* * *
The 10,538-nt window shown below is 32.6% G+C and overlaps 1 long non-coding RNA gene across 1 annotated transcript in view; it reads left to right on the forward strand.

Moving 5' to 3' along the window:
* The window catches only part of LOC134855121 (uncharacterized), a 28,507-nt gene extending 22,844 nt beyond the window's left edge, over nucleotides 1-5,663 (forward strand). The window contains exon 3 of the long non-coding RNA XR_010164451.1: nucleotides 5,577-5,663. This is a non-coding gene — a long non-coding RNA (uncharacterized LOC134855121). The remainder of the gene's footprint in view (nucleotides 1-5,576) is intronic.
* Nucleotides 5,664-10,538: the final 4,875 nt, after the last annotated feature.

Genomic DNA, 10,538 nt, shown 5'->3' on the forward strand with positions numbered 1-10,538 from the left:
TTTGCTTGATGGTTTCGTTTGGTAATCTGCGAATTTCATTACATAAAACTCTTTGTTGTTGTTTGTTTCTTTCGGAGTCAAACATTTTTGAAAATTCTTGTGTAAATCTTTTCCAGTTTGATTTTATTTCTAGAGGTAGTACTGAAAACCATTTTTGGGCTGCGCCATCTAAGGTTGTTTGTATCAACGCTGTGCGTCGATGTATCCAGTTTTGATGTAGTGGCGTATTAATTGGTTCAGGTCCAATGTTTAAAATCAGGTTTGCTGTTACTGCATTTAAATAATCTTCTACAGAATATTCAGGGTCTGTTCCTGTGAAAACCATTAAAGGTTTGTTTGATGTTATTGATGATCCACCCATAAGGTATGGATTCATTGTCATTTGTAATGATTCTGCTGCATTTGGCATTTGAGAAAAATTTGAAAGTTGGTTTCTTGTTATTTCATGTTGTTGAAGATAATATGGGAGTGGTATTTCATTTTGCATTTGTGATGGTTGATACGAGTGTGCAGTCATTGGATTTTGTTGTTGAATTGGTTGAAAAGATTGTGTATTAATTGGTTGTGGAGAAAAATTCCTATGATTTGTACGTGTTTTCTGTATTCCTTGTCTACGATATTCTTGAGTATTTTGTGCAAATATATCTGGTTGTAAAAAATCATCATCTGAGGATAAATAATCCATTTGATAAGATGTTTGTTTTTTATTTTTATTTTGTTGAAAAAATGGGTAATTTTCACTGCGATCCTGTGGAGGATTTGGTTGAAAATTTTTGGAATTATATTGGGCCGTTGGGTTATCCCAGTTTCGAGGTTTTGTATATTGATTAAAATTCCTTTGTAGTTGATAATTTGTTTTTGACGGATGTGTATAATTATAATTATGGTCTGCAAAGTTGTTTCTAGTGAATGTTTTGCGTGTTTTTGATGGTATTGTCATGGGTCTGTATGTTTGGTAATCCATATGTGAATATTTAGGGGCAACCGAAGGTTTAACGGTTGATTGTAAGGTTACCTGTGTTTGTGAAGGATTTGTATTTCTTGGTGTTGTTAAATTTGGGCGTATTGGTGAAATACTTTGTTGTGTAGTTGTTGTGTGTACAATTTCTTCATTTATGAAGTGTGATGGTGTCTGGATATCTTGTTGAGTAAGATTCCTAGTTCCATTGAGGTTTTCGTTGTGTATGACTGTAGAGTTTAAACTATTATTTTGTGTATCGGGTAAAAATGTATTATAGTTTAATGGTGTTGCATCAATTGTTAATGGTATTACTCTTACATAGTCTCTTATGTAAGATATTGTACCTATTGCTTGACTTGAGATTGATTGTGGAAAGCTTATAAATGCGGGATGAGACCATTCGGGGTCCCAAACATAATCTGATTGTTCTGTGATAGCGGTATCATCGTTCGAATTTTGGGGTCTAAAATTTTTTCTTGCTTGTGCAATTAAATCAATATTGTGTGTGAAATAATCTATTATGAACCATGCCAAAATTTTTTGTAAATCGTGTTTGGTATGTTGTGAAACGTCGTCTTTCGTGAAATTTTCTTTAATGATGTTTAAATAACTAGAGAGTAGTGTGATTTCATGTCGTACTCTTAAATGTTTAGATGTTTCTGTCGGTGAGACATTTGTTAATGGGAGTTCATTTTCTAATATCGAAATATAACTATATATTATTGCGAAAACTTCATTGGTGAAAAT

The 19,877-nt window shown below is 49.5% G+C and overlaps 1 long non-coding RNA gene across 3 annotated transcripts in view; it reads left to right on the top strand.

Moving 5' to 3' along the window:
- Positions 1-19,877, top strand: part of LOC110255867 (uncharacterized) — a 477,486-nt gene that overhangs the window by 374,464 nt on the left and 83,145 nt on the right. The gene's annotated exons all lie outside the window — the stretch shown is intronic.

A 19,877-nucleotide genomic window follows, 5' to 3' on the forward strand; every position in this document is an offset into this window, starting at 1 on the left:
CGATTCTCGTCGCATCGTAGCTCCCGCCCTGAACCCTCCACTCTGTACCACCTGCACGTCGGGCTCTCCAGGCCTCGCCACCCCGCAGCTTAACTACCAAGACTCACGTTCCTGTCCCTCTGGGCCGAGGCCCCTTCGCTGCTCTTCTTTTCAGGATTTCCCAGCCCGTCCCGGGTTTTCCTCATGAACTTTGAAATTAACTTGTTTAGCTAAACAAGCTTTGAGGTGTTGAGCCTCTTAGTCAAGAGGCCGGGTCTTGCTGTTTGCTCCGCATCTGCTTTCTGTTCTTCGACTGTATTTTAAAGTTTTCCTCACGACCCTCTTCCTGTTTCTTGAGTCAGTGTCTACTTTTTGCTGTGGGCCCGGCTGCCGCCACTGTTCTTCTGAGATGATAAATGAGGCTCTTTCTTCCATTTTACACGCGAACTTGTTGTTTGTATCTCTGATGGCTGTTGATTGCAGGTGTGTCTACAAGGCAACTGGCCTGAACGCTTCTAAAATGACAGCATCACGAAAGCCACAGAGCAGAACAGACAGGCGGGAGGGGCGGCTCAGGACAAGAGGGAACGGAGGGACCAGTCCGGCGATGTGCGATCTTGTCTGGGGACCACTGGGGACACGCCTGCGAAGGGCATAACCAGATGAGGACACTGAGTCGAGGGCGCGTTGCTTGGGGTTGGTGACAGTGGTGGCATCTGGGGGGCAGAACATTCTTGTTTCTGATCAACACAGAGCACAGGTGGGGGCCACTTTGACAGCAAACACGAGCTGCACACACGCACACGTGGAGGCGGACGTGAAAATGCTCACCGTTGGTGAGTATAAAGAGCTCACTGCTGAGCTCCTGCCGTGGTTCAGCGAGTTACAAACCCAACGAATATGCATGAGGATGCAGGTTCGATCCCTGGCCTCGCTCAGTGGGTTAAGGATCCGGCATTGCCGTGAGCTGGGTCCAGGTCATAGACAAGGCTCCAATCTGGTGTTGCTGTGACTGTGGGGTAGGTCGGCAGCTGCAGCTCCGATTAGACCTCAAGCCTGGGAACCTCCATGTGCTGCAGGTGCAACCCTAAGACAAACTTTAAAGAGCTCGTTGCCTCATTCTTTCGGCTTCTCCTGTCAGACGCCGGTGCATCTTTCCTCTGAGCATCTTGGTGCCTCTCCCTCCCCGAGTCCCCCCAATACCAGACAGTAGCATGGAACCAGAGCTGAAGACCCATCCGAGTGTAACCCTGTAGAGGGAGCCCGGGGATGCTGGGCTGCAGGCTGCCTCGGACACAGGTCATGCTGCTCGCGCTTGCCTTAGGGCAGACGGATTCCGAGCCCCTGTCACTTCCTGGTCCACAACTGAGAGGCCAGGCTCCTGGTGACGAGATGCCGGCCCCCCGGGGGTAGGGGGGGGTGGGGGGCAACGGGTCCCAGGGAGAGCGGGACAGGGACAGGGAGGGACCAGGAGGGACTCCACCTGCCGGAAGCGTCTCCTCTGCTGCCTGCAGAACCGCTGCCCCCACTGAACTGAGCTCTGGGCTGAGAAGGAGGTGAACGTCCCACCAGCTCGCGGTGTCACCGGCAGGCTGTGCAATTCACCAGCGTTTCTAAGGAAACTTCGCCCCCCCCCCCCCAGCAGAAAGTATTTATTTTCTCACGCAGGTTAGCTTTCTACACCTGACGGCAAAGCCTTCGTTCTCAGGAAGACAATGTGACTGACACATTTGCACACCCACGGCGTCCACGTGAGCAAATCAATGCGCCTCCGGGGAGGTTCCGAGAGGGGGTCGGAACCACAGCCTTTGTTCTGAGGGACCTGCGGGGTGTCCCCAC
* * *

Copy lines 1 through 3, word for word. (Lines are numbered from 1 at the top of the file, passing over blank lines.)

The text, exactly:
The 10,538-nt window shown below is 32.6% G+C and overlaps 1 long non-coding RNA gene across 1 annotated transcript in view; it reads left to right on the forward strand.

Moving 5' to 3' along the window:
* The window catches only part of LOC134855121 (uncharacterized), a 28,507-nt gene extending 22,844 nt beyond the window's left edge, over nucleotides 1-5,663 (forward strand). The window contains exon 3 of the long non-coding RNA XR_010164451.1: nucleotides 5,577-5,663. This is a non-coding gene — a long non-coding RNA (uncharacterized LOC134855121). The remainder of the gene's footprint in view (nucleotides 1-5,576) is intronic.